Soil carbon response to woody plant encroachment: importance of spatial heterogeneity and deep soil storage
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© 2017 The Authors. Journal of Ecology © 2017 British Ecological Society Recent global trends of increasing woody plant abundance in grass-dominated ecosystems may substantially enhance soil organic carbon (SOC) storage and could represent a strong carbon (C) sink in the terrestrial environment. However, few studies have quantitatively addressed the influence of spatial heterogeneity of vegetation and soil properties on SOC storage at the landscape scale. In addition, most studies assessing SOC response to woody encroachment consider only surface soils, and have not explicitly assessed the extent to which deeper portions of the soil profile may be sequestering C. We quantified the direction, magnitude and pattern of spatial heterogeneity of SOC in the upper 1·2 m of the profile following woody encroachment via spatially specific intensive soil sampling across a landscape in a subtropical savanna in the Rio Grande Plains, USA, that has undergone woody proliferation during the past century. Increased SOC accumulation following woody encroachment was observed to considerable depth, albeit at reduced magnitudes in deeper portions of the profile. Overall, woody clusters and groves accumulated 12·87 and 18·67 Mg C ha −1 more SOC compared to grasslands to a depth of 1·2 m. Woody encroachment significantly altered the pattern of spatial heterogeneity of SOC to a depth of 5 cm, with marginal effect at 5–15 cm, and no significant impact on soils below 15 cm. Fine root density explained greater variability of SOC in the upper 15 cm, while a combination of fine root density and soil clay content accounted for more of the variation in SOC in soils below 15 cm across this landscape. Synthesis. Substantial soil organic carbon sequestration can occur in deeper portions of the soil profile following woody encroachment. Furthermore, vegetation patterns and soil properties influenced the spatial heterogeneity and uncertainty of soil organic carbon in this landscape, highlighting the need for spatially specific sampling that can characterize this variability and enable scaling and modelling. Given the geographic extent of woody encroachment on a global scale, this undocumented deep soil carbon sequestration suggests this vegetation change may play a more significant role in regional and global carbon sequestration than previously thought.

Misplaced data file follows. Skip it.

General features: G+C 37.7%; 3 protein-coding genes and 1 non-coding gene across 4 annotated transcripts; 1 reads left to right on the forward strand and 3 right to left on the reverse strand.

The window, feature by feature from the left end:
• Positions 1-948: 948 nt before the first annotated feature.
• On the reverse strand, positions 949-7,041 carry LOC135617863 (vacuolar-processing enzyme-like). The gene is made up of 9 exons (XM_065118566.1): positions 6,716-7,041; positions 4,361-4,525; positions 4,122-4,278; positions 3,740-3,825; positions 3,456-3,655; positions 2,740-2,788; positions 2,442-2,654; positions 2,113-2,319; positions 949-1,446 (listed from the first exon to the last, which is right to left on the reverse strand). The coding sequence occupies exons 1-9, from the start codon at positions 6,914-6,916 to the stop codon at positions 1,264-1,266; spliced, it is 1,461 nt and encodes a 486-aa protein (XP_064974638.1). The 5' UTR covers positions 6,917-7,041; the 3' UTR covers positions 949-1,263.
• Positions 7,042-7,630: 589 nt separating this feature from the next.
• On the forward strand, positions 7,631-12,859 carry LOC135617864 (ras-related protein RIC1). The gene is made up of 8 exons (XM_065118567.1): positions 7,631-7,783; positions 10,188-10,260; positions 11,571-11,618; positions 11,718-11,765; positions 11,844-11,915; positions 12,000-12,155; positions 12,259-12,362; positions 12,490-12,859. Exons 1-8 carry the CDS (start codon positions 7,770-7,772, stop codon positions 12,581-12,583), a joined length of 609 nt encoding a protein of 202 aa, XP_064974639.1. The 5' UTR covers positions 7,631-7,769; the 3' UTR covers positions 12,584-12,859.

author list (cited authors)
Zhou, Y., Boutton, T. W., & Wu, X. B.